Tuesday, April 26, 2016

If Not For Two Men...

All the world's a stage, and all the men and women merely players: they have their exits and their entrances; and one man in his time plays many parts, his acts being seven ages.

Today April 26, 2016 marks the 452nd anniversary of day of William Shakespeare's baptism. Since there is no actual record of his birth and it was common in the 16th Century to baptize babies three days after their birth, it is commonly accepted that the actual date of Shakespeare's birth is April 23, 1564.

But April 23, 1616, the day that William Shakespeare shuffled off his mortal coil, was the day the best of all western literature almost died. To think that his plays and poetry could have been lost to history if not for two men who saw the value of his writing and saved them from oblivion. These two men were John Heminges and Henry Condell, "two of [his] friends, fellow actors and shareholders in the King’s Men theatrical company." We should all have such friends. What a loss to all of humanity, if not for these two men. To think how close the world came to never knowing the works of William Shakespeare, a playwright and poet of such profound insight to human nature who continues to prove that we humans have not changed, only the technology we use.

The following was published in the New York Post on April 20, 2016 in the run-up to the huge global commemoration of Shakespeare's death. It was written by Andrea Mays, the author of “The Millionaire and the Bard: Henry Folger’s Obsessive Hunt for Shakespeare’s First Folio” and James L. Swanson, author of “Manhunt: The 12-Day Chase for Lincoln’s Killer.” It is worth sharing. To think how close the world came to never knowing the works of William Shakespeare, a playwright of such profound insight to human nature who continues with each reading to prove that human nature has not changed.

Shakespeare Died A Nobody Then Got Famous By Accident

April 23 marks the 400th anniversary of the death of William Shakespeare. The world will celebrate him as the greatest writer in the history of the English language. But his lasting fame wasn’t inevitable. It almost did not happen.

He was born in 1564 and died in 1616 on his 52nd birthday. A celebrated writer and actor who had performed for Queen Elizabeth and King James, he wrote approximately 39 plays and composed five long poems and 154 sonnets. By the time of his death, he had retired and was considered past his prime.

By the 1620s, his plays were no longer being performed in theaters. On the day he died, no one — not even Shakespeare himself — believed that his works would last, that he was a genius or that future generations would hail his writings.

He hadn’t even published his plays — during his lifetime they were considered ephemeral amusements, not serious literature. Half of them had never been published in any form and the rest had appeared only in unauthorized, pirated versions that corrupted his original language.

Enter John Heminges and Henry Condell, two of Shakespeare’s friends, fellow actors and shareholders in the King’s Men theatrical company. In his will he left them money to buy gold memorial rings to remember him. By about 1620, they conceived a better way to honor him — one that would make them the two most unsung heroes in the history of English literature. They would do what Shakespeare had never done for himself — publish a complete, definitive collection of his plays.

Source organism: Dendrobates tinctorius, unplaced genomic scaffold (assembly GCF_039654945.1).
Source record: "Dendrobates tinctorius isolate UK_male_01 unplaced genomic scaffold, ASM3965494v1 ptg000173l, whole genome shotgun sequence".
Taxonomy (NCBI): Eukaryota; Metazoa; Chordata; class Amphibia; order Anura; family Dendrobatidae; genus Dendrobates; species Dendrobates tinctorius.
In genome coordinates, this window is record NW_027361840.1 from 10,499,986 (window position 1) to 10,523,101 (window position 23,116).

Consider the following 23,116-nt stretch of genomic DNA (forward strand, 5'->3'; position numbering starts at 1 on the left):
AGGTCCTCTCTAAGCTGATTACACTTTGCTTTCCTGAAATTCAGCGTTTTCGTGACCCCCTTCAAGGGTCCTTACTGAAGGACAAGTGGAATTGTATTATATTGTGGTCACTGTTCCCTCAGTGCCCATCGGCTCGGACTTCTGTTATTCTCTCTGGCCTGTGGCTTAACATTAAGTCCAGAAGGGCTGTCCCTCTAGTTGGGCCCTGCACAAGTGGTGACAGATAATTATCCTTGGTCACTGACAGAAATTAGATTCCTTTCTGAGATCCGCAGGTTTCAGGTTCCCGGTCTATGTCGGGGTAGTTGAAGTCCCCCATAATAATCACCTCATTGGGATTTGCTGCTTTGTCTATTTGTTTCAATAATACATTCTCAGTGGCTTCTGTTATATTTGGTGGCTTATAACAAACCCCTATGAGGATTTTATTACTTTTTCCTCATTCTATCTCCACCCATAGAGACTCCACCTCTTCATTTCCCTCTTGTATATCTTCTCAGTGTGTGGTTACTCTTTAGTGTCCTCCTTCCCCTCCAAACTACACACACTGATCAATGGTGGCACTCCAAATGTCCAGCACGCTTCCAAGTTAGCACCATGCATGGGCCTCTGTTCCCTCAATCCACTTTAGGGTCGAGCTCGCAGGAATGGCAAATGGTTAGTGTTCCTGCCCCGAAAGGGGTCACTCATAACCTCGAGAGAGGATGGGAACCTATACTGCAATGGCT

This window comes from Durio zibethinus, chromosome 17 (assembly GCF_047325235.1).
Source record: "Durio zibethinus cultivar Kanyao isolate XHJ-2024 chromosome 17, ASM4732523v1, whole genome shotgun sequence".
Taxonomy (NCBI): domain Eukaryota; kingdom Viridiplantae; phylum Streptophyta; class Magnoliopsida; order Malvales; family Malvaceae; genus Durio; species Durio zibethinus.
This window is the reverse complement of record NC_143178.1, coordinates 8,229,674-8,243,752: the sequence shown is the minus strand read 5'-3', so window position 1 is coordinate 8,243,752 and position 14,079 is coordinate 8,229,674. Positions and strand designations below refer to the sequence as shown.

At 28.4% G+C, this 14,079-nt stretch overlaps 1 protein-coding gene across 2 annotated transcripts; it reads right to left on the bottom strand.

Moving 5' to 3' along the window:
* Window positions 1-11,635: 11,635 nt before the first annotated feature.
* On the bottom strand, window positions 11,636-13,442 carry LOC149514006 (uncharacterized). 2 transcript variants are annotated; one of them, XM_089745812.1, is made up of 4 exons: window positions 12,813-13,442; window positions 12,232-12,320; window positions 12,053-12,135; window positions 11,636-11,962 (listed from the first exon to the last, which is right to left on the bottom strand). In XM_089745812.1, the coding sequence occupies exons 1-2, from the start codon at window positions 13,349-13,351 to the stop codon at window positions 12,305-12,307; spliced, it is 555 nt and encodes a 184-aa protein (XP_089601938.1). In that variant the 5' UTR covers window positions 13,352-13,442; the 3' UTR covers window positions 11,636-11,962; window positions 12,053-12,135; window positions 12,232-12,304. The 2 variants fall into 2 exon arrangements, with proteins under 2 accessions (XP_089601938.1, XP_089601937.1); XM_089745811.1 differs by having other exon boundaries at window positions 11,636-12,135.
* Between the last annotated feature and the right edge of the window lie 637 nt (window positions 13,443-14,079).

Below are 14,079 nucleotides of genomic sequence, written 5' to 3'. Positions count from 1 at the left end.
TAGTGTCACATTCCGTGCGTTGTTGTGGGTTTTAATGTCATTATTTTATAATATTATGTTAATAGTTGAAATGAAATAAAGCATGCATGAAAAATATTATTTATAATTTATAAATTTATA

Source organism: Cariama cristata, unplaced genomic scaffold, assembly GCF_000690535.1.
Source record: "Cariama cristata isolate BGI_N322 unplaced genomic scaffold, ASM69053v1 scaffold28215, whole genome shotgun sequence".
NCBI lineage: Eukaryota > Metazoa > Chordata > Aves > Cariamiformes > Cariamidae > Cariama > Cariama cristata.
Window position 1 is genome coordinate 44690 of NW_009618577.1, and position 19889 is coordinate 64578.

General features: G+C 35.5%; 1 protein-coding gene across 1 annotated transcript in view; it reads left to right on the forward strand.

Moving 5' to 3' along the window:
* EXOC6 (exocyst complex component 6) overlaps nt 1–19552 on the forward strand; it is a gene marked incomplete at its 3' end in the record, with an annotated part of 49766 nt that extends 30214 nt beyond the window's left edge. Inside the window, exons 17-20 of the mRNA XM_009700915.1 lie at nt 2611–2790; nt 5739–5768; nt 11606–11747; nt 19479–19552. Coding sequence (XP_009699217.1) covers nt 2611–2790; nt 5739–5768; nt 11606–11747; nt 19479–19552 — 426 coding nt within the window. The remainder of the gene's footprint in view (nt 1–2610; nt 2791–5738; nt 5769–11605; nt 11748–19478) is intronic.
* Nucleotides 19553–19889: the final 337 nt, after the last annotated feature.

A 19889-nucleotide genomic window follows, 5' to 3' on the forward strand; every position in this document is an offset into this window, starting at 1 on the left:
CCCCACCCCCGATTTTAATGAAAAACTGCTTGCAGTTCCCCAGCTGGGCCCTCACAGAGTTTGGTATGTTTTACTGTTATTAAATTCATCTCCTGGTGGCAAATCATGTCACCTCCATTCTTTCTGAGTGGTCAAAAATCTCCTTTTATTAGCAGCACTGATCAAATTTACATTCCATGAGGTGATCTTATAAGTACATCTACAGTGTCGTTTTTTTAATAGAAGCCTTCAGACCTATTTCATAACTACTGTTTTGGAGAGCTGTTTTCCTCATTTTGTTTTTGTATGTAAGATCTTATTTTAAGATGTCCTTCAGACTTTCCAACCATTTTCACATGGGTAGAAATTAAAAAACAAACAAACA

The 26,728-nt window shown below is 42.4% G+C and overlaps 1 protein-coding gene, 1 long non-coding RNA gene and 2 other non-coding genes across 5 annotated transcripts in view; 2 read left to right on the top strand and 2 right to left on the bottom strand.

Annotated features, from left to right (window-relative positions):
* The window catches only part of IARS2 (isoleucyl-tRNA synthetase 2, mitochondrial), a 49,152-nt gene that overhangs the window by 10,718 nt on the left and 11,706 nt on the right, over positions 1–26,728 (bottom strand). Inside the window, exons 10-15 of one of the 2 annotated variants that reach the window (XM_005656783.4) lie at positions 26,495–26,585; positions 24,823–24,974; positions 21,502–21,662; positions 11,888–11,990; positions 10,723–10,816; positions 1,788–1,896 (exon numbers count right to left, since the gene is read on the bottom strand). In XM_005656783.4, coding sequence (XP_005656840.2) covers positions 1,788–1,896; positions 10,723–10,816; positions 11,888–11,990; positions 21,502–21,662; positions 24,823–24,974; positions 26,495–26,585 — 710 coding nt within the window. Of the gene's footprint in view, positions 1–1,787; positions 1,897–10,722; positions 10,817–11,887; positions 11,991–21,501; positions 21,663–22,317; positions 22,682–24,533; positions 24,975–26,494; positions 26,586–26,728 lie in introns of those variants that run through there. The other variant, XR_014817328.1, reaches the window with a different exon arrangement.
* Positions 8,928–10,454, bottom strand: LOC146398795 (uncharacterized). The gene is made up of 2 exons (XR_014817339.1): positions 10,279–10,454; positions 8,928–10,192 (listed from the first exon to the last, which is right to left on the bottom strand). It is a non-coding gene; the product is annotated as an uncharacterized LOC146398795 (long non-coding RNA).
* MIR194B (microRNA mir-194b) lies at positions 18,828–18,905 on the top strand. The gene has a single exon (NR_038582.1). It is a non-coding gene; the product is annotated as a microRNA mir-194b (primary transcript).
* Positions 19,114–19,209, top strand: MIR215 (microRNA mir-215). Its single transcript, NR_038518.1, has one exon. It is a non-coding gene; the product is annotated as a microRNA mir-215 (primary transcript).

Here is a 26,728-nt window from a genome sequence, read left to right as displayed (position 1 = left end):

Heminges and Condell had up to six types of sources available to them: Shakespeare’s original, handwritten drafts; manuscript “prompt books” copied from the drafts; fragment “sides” used by the actors and containing only the lines for their individual parts; printed quartos — cheap paperbound booklets — that published unauthorized and often wildly inaccurate versions of half the plays; after-the-fact memorial reconstructions by actors who had performed in the plays and later repeated their lines to a scribe hired by Heminges and Condell; and the editors’ own personal memories.

Today, no first-generation sources for the plays exist. None of Shakespeare’s original, handwritten manuscripts survive — not a play, act, scene, page of dialogue or even a sentence. Without Heminges and Condell, half of the plays would have been lost forever.

They got to work after the bard’s death. At the London print shop Jaggard & Son, workers set the type by hand, printed the sheets one by one and hung them on clotheslines for the ink to dry. The process was methodical and slow, done by hand. It took two years.

When at last the First Folio was finished, it was a physically impressive object. At more than 900 pages, it had size and heft. The tallest copies, right off the press, untrimmed by the printer’s plow, measured 13½ by 8¾ inches.

Published in London in 1623, “Mr. William Shakespeare’s Comedies, Histories & Tragedies” revolutionized the language, psychology and culture of Western civilization. Without the First Folio, published seven years after the bard’s death, 18 iconic works — including “Macbeth,” “Measure for Measure,” “Julius Caesar,” “Antony and Cleopatra,” “Twelfth Night,” “The Winter’s Tale” and “The Tempest” — would have been lost.

If the Bible is the book of God, then Shakespeare is the book of man on Earth. We use the words he invented, speak in his cadences, and think in his imagery. Whether writing about gravediggers or kings, he divined the profound commonality of man mourning life’s frailty and brevity. Not an intellectual or cloistered scholar, Shakespeare wrote to entertain the common people but spoke universal truths. We can see ourselves in his characters.